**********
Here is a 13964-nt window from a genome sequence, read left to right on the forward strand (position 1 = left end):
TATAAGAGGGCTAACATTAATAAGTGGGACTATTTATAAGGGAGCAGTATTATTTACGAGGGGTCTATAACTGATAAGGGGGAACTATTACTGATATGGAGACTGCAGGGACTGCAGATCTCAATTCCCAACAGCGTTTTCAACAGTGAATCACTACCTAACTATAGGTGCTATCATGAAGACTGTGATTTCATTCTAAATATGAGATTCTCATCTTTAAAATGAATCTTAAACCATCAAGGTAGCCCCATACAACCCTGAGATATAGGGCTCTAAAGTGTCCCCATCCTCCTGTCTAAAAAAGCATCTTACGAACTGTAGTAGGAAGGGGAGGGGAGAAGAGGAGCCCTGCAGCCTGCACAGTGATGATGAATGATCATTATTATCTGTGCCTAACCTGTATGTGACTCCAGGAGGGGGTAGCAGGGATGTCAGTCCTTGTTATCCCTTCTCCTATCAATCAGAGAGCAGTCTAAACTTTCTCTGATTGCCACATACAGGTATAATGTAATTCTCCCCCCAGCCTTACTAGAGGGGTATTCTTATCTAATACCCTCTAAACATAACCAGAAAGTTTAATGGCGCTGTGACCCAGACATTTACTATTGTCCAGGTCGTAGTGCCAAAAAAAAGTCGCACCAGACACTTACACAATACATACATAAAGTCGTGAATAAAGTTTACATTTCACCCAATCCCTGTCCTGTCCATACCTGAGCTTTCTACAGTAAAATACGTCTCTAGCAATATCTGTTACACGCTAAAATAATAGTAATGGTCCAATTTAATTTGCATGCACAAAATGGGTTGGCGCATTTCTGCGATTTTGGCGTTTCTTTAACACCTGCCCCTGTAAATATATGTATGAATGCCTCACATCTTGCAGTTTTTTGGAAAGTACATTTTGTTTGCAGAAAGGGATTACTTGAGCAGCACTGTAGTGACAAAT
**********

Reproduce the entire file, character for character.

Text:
Here is a 13964-nt window from a genome sequence, read left to right on the forward strand (position 1 = left end):
TATAAGAGGGCTAACATTAATAAGTGGGACTATTTATAAGGGAGCAGTATTATTTACGAGGGGTCTATAACTGATAAGGGGGAACTATTACTGATATGGAGACTGCAGGGACTGCAGATCTCAATTCCCAACAGCGTTTTCAACAGTGAATCACTACCTAACTATAGGTGCTATCATGAAGACTGTGATTTCATTCTAAATATGAGATTCTCATCTTTAAAATGAATCTTAAACCATCAAGGTAGCCCCATACAACCCTGAGATATAGGGCTCTAAAGTGTCCCCATCCTCCTGTCTAAAAAAGCATCTTACGAACTGTAGTAGGAAGGGGAGGGGAGAAGAGGAGCCCTGCAGCCTGCACAGTGATGATGAATGATCATTATTATCTGTGCCTAACCTGTATGTGACTCCAGGAGGGGGTAGCAGGGATGTCAGTCCTTGTTATCCCTTCTCCTATCAATCAGAGAGCAGTCTAAACTTTCTCTGATTGCCACATACAGGTATAATGTAATTCTCCCCCCAGCCTTACTAGAGGGGTATTCTTATCTAATACCCTCTAAACATAACCAGAAAGTTTAATGGCGCTGTGACCCAGACATTTACTATTGTCCAGGTCGTAGTGCCAAAAAAAAGTCGCACCAGACACTTACACAATACATACATAAAGTCGTGAATAAAGTTTACATTTCACCCAATCCCTGTCCTGTCCATACCTGAGCTTTCTACAGTAAAATACGTCTCTAGCAATATCTGTTACACGCTAAAATAATAGTAATGGTCCAATTTAATTTGCATGCACAAAATGGGTTGGCGCATTTCTGCGATTTTGGCGTTTCTTTAACACCTGCCCCTGTAAATATATGTATGAATGCCTCACATCTTGCAGTTTTTTGGAAAGTACATTTTGTTTGCAGAAAGGGATTACTTGAGCAGCACTGTAGTGACAAAT